• Flexibility: Plumbers reach areas that are often under cabinets, underground, and in other tight places.
  • Good vision: Good eyesight is needed to work in dark spaces and with small, specialized tools and equipment.
  • Physical strength: Carrying large pipes, keeping equipment and tools steady for long periods, and tightening clasps and fittings requires physical strength.
  • Fine motor skills: Plumbers work with small tools and parts. Well-developed fine motor skills are needed to place, fasten, and operate these elements effectively.
  • Problem solving: Identifying problems, diagnosing the cause, and providing solutions quickly while in the middle of a project is essential. This requires swift, logical reasoning and sometimes creative thinking.
  • Basic computer skills: In addition to hands-on work, plumbers should be able to use basic computer programs, such as word processing and spreadsheet programs, plus any company-specific programs or software, such as project management or budgeting programs. Working knowledge of any computer programs commonplace in the industry is helpful.
  • Physical sciences and math skills: The basic principles of water pressure, movement, physics and geometry are needed to develop project plans, calculate measurements and specifications, and problem-solve.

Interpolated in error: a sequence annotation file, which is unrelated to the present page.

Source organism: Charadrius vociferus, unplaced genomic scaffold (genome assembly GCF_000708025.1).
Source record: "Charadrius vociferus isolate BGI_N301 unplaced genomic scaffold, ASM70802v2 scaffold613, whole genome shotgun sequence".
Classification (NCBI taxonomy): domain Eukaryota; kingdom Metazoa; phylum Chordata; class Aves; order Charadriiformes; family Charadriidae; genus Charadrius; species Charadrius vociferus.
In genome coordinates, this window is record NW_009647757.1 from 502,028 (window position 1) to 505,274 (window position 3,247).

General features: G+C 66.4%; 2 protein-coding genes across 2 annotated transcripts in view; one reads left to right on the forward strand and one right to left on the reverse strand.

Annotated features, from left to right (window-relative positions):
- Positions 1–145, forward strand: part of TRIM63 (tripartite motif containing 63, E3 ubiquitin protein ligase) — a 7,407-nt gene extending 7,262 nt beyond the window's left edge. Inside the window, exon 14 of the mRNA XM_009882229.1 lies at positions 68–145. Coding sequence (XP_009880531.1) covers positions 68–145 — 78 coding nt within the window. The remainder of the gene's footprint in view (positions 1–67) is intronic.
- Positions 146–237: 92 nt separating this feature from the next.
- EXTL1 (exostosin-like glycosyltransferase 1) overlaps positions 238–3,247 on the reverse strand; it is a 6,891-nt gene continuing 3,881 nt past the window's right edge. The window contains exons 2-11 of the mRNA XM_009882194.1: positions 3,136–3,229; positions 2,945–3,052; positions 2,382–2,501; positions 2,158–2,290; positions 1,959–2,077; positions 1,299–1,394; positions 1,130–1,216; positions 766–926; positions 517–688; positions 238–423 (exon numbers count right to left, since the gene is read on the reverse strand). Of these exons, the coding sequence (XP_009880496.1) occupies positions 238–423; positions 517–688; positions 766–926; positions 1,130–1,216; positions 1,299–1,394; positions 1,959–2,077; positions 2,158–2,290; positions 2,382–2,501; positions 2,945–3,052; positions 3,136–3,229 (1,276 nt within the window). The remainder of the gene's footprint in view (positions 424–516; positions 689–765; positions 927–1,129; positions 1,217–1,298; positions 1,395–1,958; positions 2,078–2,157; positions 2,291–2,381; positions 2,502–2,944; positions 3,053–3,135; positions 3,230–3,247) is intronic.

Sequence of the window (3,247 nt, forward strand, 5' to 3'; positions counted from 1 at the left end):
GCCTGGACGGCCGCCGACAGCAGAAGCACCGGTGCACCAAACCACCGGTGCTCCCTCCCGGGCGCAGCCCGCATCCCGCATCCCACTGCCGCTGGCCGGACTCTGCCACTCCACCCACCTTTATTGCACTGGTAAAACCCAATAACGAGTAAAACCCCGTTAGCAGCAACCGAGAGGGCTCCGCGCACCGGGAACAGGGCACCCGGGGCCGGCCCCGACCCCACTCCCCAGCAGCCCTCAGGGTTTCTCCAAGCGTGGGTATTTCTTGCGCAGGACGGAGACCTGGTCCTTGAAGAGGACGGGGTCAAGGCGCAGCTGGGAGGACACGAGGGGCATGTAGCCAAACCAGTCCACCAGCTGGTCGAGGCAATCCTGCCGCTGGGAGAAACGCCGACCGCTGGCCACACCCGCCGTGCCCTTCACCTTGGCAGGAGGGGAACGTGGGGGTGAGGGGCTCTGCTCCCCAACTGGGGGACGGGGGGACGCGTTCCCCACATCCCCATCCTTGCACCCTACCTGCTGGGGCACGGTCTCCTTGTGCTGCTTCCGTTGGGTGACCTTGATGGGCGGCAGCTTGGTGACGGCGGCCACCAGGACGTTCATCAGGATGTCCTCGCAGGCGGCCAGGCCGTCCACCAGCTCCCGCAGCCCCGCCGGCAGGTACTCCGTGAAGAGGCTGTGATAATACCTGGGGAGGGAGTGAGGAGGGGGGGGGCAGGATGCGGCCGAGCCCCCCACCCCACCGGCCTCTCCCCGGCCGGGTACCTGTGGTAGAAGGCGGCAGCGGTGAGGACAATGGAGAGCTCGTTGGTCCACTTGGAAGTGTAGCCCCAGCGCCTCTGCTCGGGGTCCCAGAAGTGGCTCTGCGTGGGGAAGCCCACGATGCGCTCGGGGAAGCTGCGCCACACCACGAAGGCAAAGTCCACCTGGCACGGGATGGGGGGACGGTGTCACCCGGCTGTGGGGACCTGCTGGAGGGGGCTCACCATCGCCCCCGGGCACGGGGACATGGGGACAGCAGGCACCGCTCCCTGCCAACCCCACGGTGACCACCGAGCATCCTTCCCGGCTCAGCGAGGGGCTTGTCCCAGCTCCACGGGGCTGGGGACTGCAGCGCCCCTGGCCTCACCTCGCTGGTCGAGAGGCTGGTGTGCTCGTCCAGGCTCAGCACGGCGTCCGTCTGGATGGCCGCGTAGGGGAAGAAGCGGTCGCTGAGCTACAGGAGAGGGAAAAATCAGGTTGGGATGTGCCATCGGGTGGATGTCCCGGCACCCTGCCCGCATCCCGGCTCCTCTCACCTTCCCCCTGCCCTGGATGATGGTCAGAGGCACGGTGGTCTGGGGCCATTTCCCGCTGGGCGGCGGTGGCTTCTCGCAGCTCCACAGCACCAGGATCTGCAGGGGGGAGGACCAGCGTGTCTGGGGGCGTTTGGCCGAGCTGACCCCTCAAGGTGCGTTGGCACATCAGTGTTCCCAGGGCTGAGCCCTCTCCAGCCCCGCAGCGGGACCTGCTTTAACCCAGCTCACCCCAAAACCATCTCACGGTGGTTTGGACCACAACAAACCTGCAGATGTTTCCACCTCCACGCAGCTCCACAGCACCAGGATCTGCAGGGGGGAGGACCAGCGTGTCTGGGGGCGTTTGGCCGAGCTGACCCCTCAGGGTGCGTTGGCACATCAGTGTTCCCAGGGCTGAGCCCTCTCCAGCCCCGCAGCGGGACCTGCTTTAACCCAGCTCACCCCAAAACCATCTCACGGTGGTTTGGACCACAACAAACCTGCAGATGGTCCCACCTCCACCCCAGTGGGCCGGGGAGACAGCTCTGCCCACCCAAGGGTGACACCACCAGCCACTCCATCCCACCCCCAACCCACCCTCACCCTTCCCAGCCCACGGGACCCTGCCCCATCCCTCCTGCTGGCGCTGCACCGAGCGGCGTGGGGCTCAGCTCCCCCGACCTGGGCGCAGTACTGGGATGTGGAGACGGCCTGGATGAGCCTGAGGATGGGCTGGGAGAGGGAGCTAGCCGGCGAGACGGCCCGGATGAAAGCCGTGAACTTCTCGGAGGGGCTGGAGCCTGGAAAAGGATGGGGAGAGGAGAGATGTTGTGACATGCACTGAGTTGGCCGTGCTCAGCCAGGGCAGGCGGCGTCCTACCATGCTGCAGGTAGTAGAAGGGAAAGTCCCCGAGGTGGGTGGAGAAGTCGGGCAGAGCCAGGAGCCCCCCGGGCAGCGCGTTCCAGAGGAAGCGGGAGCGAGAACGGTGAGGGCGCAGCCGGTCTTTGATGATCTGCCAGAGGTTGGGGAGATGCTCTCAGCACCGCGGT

Plum Good Fun Facts

The flushing toilet was invented by John Harrington in 1596. His name lives on as the toilet is also known as “the John.” Likewise, we have “the crapper” thanks to Thomas Crapper, who widely increased the popularity of the toilet.

We can’t end an article about plumbers without mentioning the stereotypical plumber’s crack – the image of a heavyset plumber bent down beneath a sink with a tool belt around the waist, pulling down the back of the pants and exposing a backside nether region. This exposure has been called “builder’s bum” in the UK since 1988 and “plumber’s crack” in the U.S. as early as 1992. Despite the image, this term is actually about the 1990s fashion trend of tight-fitting, low-rise pants.

We could make some more wisecracks, but we’re going to pull up our big boy pants and move on.

PODCAST

We discuss a day in a life of a plumber and why it’s worth considering a career in plumbing. We also chat about products found at The National Hardware Show. Plus, listener questions on water softeners, cleaning duct work, a home extension involving a load bearing wall, and what creature was found in a toilet..!!

###

Photo Credit

Subscribe to Our Newsletter

This field is for validation purposes and should be left unchanged.

Related Posts

Popular Posts

Event Promotion Request

  • This field is for validation purposes and should be left unchanged.